The Case: Browder v. Morris , 975 S.W.2d 308 (Tenn. 1998).
The Basic Facts: Browder was in a car accident with Morris and sought to impose liability on Morris' employer.
The Bottom Line:
- "We agree with the plaintiffs that vicarious liability, FN4 or imputed negligence, FN5 continues to be viable after the adoption of comparative fault. One who is vicariously liable is held to be financially responsible for the tortious actions of another, even though the vicariously liable party was not negligent. See [Prosser and Keeton on Torts], § 69 (5th ed.1984). The adoption of comparative fault did not change this principle. Vicarious liability still applies, for example, where liability attaches under the family purpose doctrine, respondeat superior, or similar circumstance where liability is vicarious due to an agency-type relationship between the active, or actual, wrongdoer and the one who is vicariously responsible. Camper v. Minor, 915 S.W.2d 437, 447-48 (Tenn.1996).
FN4 Vicarious liability is defined as the 'imposition of liability on one person for the actionable conduct of another, based solely on a relationship between the two persons. Indirect or imputed legal responsibility for acts of another; for example, the liability of an employer for the acts of an employee, or a principal for torts and contracts of an agent.' ]Black's Law Dictionary 1566 (6th ed. 1990)].975 S.W.2d at 311-12.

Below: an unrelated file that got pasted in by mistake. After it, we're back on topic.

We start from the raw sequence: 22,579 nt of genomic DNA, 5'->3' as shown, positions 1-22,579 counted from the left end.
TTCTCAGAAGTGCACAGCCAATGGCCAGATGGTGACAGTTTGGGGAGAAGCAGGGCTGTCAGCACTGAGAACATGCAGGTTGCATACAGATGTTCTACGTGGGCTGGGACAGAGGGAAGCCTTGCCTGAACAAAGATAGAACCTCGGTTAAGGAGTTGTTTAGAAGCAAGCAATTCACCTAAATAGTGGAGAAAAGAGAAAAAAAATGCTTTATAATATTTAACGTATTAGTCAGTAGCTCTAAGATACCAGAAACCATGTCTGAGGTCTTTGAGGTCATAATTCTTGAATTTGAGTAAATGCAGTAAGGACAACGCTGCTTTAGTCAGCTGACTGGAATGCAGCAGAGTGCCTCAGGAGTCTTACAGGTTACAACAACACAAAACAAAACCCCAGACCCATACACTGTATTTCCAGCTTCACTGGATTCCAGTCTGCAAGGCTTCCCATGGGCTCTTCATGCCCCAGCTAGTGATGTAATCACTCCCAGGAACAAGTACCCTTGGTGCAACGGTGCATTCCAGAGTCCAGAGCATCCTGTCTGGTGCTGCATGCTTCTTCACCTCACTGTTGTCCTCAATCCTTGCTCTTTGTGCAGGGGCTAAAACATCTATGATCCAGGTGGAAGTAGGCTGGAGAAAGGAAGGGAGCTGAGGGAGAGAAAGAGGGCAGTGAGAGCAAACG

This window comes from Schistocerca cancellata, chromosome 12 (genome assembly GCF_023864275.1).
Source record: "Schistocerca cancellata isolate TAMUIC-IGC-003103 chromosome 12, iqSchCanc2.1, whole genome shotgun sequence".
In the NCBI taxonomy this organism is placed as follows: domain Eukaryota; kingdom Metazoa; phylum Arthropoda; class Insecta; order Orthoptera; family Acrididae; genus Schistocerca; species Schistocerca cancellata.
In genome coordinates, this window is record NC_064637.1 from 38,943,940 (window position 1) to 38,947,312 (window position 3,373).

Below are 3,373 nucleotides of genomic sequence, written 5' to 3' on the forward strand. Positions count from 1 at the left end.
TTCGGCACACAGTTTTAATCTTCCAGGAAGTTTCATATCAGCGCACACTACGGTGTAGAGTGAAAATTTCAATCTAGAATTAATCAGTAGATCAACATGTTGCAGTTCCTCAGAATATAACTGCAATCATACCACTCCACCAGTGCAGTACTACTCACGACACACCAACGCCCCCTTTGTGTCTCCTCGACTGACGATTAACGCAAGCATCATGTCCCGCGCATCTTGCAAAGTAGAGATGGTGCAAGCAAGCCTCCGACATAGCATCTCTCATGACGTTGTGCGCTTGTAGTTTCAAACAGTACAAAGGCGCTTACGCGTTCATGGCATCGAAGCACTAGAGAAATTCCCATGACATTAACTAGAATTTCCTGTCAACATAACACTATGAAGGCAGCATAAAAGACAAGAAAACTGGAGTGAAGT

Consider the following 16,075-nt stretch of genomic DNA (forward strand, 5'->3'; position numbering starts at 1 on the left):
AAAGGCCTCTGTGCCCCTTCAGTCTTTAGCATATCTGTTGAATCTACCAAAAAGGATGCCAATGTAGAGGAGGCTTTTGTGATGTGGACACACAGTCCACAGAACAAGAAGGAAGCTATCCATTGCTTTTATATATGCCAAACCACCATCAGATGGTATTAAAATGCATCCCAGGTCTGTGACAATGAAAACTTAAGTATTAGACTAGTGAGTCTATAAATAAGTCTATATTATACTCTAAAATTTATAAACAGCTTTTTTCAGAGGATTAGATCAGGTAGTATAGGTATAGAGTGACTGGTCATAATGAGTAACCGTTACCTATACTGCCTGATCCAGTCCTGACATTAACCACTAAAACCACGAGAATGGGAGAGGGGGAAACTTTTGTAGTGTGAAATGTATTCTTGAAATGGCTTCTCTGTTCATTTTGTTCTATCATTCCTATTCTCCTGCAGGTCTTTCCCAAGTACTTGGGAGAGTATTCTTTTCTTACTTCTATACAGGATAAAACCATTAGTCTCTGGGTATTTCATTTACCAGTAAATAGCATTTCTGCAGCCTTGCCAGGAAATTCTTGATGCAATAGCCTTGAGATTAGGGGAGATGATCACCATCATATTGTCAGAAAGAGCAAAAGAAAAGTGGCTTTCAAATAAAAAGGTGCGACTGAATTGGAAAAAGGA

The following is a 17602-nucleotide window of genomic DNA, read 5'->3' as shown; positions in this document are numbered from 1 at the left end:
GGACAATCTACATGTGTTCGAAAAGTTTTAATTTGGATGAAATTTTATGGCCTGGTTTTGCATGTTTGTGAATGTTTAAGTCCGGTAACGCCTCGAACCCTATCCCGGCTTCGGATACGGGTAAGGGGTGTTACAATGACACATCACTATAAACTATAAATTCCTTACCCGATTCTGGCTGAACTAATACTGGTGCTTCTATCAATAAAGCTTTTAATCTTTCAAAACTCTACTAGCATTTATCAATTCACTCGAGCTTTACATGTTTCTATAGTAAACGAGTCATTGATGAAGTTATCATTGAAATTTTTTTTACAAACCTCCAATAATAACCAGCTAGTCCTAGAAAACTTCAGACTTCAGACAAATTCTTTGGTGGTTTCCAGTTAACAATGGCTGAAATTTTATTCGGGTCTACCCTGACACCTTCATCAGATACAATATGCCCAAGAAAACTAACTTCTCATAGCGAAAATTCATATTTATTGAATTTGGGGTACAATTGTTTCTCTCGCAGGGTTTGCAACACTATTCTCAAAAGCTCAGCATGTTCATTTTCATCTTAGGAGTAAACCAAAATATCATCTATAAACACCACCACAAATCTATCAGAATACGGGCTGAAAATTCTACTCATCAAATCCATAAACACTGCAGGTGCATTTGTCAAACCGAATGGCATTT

FN5 Imputed negligence refers to the same concept as vicarious liability. 'The negligence of one person may be chargeable to another depending upon the relationship of the parties, as for example, the negligence of an agent acting within the scope of his employment is chargeable to the principal. Negligence which is not directly attributable to the person himself, but which is the negligence of a person who is in privity with him, and with whose fault he is chargeable.' [Black's Law Dictionary 758 (6th ed. 1990)]. See also [Prosser and Keeton on Torts], § 69, 499 (5th ed. 1984) ('Imputed negligence means that, by reason of some relation existing between A and B, the negligence of A is to be charged against B, although B played no part in it, has done nothing whatever to aid or encourage it, or indeed has done all that he possibly can to prevent it.')."
Recent Cases: Wilburn v. City of Memphis, No. W2009-00923-COA-R3-CV, 2010 WL 1407233 (Tenn. Ct. App. Apr. 9, 2010) (upholding award of $7,500 for wrongful death claim implying reduction for decedent’s fault).